Unless there is an unanticipated development, Palestinian President Mahmoud Abbas is expected to submit a Palestinian application for membership to the United Nations today. Though the fate of that application seeking creation of a Palestinian state is uncertain, its submission dramatically changes the dynamic in the Mideast. It also signals an erosion of U.S. influence in the region and a setback for President Barack Obama.
Obama has made Mideast peace a centerpiece of his foreign policy since the earliest days of his administration. He's cultivated friendships and alliances in the region and around the globe to promote that goal. His interest and his work, however, have failed to move the peace effort forward.
Israel and the Palestinian Authority, in fact, have not had meaningful talks for a year. And given the political situations in the Palestinian territories and Israel, any quick resumption is unlikely.
Both Abbas and Israeli Prime Minister Benjamin Netanyahu have taken positions that please supporters at home but that are inimical to resumption of the talks. That, in turn, has pushed Obama into a corner. He's no longer able to promote compromise and cooperation. He had to choose a side.
He did so Wednesday in an address at the United Nations, forcefully stating both support for Israel and rejection of the Palestinian gambit for statehood. His stand earned praise from Israel and its supporters in the U.S. and abroad, but it stirred unrest in Arab nations and disquiet among some U.S. allies. The speech, moreover, did nothing to resolve the impasse in the Mideast or to derail the expected application for Palestinian statehood.
Obama said he believes statehood would delay, not enhance, the peace process, and he's probably correct. Still, Israeli refusal to end settlement construction in occupied territories leaves Abbas with almost no choice other than the U.N. route.
He's under pressure from his people -- and other Arabs stirred by nascent democracy movements in the region -- to be free of what they consider the Israeli yoke. Netanyahu refuses to discuss Palestinian statehood until his country wins recognition from Arab militants and has guarantees about security. He, too, has a point. Israel remains a nation surrounded by enemy nations that refuse or are unable to stop terrorists from launching rocket or other attacks against its citizens.
The resulting stalemate has prompted Abbas' U.N. initiative. It's certain to spur action. U.N. officials can't say how long it might be before the Security Council takes up the Palestinian petition. When it does, the United States is certain to veto it, even though that will create significant ill will in the Mideast and elsewhere. Obama has little choice other than to order a veto given the political realities and U.S. presidential politics.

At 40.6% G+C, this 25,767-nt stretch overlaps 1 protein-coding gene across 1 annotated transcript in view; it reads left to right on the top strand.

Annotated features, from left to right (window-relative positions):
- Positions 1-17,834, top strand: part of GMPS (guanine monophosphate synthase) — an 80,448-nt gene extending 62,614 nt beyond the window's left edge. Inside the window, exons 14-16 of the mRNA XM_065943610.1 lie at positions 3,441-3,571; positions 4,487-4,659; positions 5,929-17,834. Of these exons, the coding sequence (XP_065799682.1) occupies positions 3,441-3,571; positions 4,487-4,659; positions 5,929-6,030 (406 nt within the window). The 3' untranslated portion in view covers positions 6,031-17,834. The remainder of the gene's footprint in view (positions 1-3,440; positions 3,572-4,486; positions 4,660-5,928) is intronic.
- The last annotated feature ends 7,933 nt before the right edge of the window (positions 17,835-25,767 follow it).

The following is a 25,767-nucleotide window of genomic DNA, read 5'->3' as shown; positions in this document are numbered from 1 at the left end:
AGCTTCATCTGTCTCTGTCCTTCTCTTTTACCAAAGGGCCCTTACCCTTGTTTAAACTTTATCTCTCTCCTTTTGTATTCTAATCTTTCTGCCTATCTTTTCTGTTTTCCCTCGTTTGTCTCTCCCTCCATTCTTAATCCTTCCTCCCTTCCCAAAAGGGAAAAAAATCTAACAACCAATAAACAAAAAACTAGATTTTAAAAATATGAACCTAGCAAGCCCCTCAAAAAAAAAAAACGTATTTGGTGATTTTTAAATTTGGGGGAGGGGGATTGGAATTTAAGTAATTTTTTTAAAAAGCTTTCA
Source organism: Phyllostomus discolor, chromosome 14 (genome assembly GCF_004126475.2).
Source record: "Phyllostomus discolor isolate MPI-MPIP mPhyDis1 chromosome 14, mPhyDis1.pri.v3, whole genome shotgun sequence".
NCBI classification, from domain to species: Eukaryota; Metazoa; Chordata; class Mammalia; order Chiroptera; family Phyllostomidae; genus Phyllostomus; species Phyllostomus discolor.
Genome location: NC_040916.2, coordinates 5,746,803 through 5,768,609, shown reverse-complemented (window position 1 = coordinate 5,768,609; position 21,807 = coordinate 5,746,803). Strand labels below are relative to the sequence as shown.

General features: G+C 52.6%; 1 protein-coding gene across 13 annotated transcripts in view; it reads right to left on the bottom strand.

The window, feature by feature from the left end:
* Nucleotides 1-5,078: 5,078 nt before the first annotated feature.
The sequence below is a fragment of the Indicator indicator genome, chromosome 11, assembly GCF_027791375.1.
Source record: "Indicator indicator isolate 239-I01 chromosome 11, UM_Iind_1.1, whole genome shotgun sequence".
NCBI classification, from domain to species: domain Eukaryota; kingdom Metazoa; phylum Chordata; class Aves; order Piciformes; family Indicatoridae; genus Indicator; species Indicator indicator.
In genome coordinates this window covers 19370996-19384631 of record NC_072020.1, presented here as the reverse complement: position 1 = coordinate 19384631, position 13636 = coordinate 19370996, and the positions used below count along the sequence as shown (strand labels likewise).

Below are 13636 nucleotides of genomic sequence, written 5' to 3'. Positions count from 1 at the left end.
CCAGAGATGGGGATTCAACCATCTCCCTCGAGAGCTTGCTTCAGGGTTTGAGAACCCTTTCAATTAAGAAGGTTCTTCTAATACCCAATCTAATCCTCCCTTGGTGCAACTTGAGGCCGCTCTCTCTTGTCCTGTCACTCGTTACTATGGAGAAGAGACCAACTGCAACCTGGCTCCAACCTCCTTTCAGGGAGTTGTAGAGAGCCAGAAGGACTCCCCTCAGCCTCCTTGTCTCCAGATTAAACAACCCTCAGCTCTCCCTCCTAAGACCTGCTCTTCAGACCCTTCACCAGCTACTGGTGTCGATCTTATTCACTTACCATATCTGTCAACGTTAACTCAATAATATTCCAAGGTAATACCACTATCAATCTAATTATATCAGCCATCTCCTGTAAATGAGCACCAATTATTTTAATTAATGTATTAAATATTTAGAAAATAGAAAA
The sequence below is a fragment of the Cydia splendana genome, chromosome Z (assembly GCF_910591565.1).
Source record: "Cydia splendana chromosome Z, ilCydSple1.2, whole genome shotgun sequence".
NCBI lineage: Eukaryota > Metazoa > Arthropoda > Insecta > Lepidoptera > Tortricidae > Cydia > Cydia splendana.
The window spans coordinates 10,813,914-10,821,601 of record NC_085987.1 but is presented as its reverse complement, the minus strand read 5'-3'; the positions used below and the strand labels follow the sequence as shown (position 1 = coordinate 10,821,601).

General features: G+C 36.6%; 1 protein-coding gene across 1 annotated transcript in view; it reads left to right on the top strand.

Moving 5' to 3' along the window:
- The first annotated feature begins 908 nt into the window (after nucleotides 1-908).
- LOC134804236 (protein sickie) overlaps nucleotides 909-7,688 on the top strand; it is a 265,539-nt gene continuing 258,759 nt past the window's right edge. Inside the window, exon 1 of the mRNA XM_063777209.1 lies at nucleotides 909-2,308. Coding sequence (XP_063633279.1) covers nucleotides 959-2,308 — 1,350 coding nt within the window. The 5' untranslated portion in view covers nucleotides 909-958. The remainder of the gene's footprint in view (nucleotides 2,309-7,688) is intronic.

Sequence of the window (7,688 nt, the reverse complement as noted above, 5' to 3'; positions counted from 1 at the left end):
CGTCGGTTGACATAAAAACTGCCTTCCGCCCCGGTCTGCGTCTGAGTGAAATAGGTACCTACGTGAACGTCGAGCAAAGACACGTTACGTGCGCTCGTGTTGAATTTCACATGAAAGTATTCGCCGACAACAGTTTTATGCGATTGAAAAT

The likely next step would be to move the application before the U.N. General Assembly, where support for Palestinian statehood is substantial. A positive vote would create a Palestinian state, but it would not provide a ready mechanism for resolving the issues that would still divide Israelis and Palestinians.
There would be some obvious changes, though. Sovereignty confers certain powers as well as responsibilities. A Palestinian state likely would lose much of the foreign aid that currently flows to Palestinians from the U.S. and its allies. Without it, Abbas and other leaders there would be hard-pressed to maintain services and build the institutions and infrastructure that are the foundations of nationhood.
There is growing international agreement that creation of a Palestinian state will occur. When and in what circumstances that will happen are the sticking points. Bringing the issues directly to the United Nations puts a spotlight on the parties and policies involved, but it won't bring resolution to the long-term problems in the region.
What is required are good-faith talks between Israelis and Palestinians on issues that have not changed in years -- security guarantees, the drawing of borders, the fate of refugees and the status of Jerusalem.
The president was correct to say Wednesday that "there are no shortcuts" to Middle East peace. But if the current machinations at the United Nations can provide an avenue to renewed Mideast peace talks, some good might yet come from such high-stakes diplomatic brinksmanship.